We don’t think much of it now, the magic of being able to take a photograph– we carry cameras in our back pockets, shoot pictures of our breakfast. But when photography was invented it was such an astonishing feat people truly saw it as witchcraft. Certain cultures today still don’t want their photograph taken because they believe it will steal a sliver of their soul. At the true core of photography is a bit of magic, a bit of defying the ticking clock. Dana Lixenberg’s work poignantly displays that it is in fact an art of stopping time.
Lixenberg works in New York and Amsterdam. She has collected accolades and publications throughout her career that stretch across decades and continents. She has published seven books of photography. She is a legend in her own right.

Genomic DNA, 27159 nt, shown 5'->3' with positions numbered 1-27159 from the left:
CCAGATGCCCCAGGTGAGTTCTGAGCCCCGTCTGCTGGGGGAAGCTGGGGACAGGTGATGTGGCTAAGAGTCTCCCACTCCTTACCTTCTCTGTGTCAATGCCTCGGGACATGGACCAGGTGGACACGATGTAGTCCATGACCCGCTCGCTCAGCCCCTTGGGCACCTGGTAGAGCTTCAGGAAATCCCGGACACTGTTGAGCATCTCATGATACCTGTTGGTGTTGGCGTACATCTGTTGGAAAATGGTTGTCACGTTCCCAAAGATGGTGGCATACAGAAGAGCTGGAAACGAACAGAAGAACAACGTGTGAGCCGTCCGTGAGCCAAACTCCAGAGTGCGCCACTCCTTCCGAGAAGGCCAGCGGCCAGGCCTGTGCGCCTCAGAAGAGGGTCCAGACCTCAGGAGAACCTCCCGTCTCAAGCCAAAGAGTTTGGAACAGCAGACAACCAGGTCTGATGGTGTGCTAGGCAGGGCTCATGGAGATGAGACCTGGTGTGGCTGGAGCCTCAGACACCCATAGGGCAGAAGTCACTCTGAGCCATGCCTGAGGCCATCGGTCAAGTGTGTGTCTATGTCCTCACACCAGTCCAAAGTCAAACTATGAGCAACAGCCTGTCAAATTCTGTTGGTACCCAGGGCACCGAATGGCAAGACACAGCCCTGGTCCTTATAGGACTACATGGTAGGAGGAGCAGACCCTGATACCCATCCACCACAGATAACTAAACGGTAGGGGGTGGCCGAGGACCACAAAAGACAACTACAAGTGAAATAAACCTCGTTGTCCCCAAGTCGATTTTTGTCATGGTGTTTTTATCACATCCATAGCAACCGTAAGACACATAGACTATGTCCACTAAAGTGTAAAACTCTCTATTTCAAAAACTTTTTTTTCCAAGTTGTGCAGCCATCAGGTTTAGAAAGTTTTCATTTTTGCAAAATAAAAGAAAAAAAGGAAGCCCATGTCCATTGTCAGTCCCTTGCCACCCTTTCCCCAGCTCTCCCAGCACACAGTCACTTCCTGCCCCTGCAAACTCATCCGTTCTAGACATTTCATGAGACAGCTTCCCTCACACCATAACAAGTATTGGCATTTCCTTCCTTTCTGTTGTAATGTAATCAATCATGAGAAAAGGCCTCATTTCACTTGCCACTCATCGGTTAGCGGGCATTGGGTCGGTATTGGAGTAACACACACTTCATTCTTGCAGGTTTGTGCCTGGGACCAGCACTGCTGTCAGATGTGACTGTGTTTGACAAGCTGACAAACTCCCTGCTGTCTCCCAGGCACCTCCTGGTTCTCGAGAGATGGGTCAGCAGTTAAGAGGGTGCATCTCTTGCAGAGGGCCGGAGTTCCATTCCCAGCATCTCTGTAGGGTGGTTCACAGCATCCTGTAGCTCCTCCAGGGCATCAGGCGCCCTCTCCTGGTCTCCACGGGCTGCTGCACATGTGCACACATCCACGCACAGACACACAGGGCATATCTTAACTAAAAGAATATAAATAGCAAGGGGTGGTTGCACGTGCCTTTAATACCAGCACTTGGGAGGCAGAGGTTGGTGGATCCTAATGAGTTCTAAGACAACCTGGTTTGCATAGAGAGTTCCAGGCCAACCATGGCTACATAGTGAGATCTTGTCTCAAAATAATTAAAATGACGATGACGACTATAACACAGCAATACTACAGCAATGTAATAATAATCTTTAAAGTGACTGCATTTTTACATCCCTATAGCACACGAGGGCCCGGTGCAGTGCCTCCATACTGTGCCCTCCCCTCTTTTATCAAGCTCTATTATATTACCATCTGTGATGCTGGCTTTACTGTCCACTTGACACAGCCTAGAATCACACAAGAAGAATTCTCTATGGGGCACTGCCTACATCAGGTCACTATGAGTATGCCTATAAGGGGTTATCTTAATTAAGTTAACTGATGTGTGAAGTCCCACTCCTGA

It is Lixenberg’s portrait collection that we have fallen madly in love with. She has captured some of the most influential persons of our generation, some of which are no longer with us. I think it’s those moments that I find particularly magnetic– the picture of Heath Ledger alive and well, handsome and slightly unshaven. But even in those who’s hearts are still beating we can see the years that have been taken from them. But here they remain frozen forever as they always were and will be.
Her portraits do not follow a strict rule book, the only thread between them is honesty. Some are depicted in the most casual and natural setting while a few others appear staged to enhance the persona they carry with them through life. She has photographed artists and rappers, poets and politicians. It is a grab bag of people you will recognize, and if you don’t, then you probably should. Lixenberg has focused her lens in a way we don’t see much of these days. Her work is timeless and feels vital to the archives of who we are.